This week Green Lantern: Emerald Warriors issue 2 was released and I was pleased with what it contained. The cover is a little misleading, anime death angel Bleez only shows up at the end, but nonetheless the contents were definitely strong enough to merit a purchase. The series focuses on Guy Gardner, who’s a great character, but succeeds generally in it’s closer focus approach to the Green Lantern Corps and its mythos. Whereas Green Lantern is the superhero book and Corps is the team book, this book is about the space cop and his troubles. This theme is explored through the main character, who contemplates his legacy at the start, as well as other characters like Arisia and Kilowog, whose analyses of their stations in life were sorely needed. It even looks like we’ll get a greater focus on members of the other corps, something many fans have been calling for since their introduction.
I’d read some reservations about the book when it was announced and with the release of its first issue, but if things continue this way I can say confidently they were without merit. Green Lantern charges along, too quickly, adding to the mythology and GLC’s scope is too large to give us important face time with the characters. This book bridges that gap and in so doing pumps up the Green Lantern mythos and makes it come alive.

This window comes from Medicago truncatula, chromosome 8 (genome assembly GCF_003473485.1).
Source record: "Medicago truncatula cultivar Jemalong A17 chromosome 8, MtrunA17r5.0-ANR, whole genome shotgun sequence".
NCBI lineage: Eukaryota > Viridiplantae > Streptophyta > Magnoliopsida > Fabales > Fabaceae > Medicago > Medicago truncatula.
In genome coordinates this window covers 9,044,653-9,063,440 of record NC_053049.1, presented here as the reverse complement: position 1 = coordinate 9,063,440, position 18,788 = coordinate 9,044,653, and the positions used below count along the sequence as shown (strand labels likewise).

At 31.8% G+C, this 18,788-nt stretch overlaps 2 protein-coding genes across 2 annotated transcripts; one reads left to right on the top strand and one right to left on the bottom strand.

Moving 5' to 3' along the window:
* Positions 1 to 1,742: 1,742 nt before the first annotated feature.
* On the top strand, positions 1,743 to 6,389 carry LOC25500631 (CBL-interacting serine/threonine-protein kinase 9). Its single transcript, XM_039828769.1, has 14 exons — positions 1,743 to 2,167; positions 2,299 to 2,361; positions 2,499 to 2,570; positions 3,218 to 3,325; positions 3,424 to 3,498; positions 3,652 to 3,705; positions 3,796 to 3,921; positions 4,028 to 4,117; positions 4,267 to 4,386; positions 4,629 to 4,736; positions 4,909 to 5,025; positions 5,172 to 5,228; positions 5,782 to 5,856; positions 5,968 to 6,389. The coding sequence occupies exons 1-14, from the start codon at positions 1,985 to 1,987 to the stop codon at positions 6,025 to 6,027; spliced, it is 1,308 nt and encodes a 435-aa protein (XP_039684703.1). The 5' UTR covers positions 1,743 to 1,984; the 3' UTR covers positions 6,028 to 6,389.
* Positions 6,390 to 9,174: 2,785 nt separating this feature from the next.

On a side note, this issue pointed me to a success of Johns’ restoration of the GL franchise I had never seen before. As referenced in the blog post’s title, this issue introduces a psychic villain who vomits up snakes that somehow by eating eyeballs allow him to take control of other psychics and form a psychic network with the aims of revenge on the Guardians for some previous wrongdoing. That’s just kooky comic villainy in its most delicious form. What I realized was that in creating (or putting a greater focus on) the concept of the mistakes of the guardians of the universe throughout time, Johns has given the Green Lantern a rich new well from which many villains can be born. Batman villains are all about mental illness. Now Green Lantern villains can be about sins of the past. This idea– that a policing or governing system can make mistakes and that these mistakes will come to haunt it– is iconic and fits perfectly with everything that the corps is about. One more reason why the Lantern’s dominance may be here to stay.
Tagged: Emerald Warriors · green lantern · Review
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